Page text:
Weinbrenner was on the verge of becoming a casualty of foreign competition until 1988, when a group of area business leaders bought the company. In 2000, they sold it to the employees under an Employee Stock Ownership Plan, or ESOP, which remains in effect today.

But hard times continued for the manufacturer, which was best known for leather boots that were often compared with the boots made by Red Wing Shoes across the border in Minnesota. “There were a lot of tough years. I mean, we made bowling shoes, golf shoes, anything we could do to survive,” Burns said.

Matt Davis works with a machine creating single stage soles for boots at the Weinbrenner Shoe Company in Merrill. Image by Mark Hoffman/Milwaukee Journal Sentinel. United States.

Joseph Schmidt adds cork to the footbed of a boot. Image by Mark Hoffman/Milwaukee Journal Sentinel. United States.

Adam Wiedenhoeft seeks to avoid imperfections in a hide while cutting leather uppers for boots. Image by Mark Hoffman/Milwaukee Journal Sentinel. United States.

Factory automation helped keep production in Wisconsin, along with government contracts requiring made-in-the-U.S. products.

Generations of families have worked in the Merrill and Marshfield factories. When the company is in local parades it hands out socks, not candy. The American flag on its boots is a selling point for consumers, and the union shop status appeals to the skilled trades.

“But we can’t just put a flag on something and expect people to support it. We’ve got to make the finest boots in the world,” Burns said.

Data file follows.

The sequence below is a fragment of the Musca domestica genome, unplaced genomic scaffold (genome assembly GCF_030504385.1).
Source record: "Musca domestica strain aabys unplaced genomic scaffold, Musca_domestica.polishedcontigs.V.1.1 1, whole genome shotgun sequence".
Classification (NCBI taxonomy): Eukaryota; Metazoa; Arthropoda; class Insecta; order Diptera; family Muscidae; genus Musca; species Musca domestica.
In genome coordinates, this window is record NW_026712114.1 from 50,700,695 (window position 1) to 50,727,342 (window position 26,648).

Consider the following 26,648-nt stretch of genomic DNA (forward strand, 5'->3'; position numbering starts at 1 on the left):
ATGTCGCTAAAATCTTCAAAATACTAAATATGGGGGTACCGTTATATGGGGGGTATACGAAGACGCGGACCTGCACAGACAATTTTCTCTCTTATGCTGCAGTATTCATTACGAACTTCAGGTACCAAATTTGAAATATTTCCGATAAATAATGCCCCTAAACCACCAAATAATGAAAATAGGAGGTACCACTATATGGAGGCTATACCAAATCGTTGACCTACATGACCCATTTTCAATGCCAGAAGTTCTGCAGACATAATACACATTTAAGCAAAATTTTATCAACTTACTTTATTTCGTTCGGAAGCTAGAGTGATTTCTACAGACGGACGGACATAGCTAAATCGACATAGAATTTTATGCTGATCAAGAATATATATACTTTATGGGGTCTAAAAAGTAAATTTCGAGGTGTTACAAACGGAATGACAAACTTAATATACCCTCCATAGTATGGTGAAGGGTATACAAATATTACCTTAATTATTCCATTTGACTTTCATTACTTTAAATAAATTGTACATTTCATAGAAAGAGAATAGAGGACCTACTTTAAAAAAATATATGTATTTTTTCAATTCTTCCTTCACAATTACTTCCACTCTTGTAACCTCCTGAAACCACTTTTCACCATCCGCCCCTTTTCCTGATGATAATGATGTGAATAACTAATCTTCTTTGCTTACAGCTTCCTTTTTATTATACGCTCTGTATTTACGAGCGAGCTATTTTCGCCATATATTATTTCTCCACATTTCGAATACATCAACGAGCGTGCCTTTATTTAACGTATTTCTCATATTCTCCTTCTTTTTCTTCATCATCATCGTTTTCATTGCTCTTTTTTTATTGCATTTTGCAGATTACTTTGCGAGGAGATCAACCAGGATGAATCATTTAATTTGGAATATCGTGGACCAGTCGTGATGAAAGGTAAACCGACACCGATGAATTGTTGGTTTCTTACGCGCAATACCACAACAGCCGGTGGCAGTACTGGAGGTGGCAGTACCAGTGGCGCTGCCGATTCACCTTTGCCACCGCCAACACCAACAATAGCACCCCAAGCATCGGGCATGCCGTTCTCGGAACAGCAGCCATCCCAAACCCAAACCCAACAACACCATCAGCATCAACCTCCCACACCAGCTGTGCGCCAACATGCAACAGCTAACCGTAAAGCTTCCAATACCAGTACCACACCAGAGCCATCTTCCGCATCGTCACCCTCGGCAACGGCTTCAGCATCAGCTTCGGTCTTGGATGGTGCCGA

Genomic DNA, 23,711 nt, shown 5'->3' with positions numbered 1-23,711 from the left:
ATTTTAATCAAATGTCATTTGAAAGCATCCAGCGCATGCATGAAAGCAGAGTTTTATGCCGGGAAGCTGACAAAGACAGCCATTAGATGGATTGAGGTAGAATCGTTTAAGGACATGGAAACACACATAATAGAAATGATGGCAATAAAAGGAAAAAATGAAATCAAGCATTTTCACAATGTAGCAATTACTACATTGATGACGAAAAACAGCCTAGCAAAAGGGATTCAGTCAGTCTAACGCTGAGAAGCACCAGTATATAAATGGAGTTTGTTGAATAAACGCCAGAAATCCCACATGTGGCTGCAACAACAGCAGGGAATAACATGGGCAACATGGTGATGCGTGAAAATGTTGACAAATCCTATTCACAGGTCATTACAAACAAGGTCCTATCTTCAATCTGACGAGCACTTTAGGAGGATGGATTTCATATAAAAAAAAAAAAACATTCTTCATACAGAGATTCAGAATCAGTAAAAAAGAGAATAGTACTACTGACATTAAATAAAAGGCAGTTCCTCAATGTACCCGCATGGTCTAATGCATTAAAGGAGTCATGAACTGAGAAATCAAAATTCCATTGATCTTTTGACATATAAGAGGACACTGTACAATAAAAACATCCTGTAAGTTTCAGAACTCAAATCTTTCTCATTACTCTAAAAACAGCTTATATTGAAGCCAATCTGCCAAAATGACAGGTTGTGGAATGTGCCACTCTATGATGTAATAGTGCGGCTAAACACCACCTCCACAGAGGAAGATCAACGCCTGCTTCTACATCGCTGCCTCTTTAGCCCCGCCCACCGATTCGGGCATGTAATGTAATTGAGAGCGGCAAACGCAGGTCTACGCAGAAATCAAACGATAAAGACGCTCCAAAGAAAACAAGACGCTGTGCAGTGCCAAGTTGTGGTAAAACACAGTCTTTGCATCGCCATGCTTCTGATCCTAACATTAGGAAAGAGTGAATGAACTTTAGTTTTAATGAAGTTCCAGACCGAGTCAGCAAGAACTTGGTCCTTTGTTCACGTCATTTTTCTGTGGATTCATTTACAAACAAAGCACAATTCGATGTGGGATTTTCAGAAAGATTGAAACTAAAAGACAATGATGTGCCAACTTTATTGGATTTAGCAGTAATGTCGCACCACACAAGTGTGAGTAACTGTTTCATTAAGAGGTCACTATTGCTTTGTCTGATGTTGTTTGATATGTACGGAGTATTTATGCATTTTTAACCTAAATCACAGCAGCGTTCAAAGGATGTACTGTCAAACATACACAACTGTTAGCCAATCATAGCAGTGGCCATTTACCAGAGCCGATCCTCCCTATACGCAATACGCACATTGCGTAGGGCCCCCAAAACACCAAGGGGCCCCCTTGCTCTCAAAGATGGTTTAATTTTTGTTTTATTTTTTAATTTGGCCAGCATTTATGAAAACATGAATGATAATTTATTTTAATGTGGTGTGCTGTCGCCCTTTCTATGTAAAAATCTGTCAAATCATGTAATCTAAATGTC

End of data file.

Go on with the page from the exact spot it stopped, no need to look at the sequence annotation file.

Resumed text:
He credits the workforce.

“Their skill and commitment are now recognized all over the world. It’s the reason this company continues to grow, and it’s the reason we will be here for another 130 years,” Burns said.

Hand-welded steel frames in the Motor City? No, these are not cars.

Detroit automakers put America on four wheels. Now, in an old factory near an automotive scrapyard, a company called Detroit Bikes has staked its claim in the bicycle industry.

Part of Cardinal Cycling Group of Little Rock, Arkansas, Detroit Bikes is an anomaly among U.S. bicycle companies, which largely took their manufacturing overseas decades ago.

In a nod to the Motor City’s muscle car heritage, Detroit Bikes makes classic steel-frame bicycles for everyday use on city streets and bike paths. Under a licensing agreement, the company has even produced a limited edition Schwinn Collegiate in the venerable "campus green," with a step-through frame.

A huge boost in bicycle sales during COVID fueled growth at Detroit Bikes and others in the industry.

Detroit Bikes has three-speed bicycles with simple, sturdy shifters, that sell for around $500. The company has worked with schools, breweries and other organizations that want their name or logo displayed on the bikes.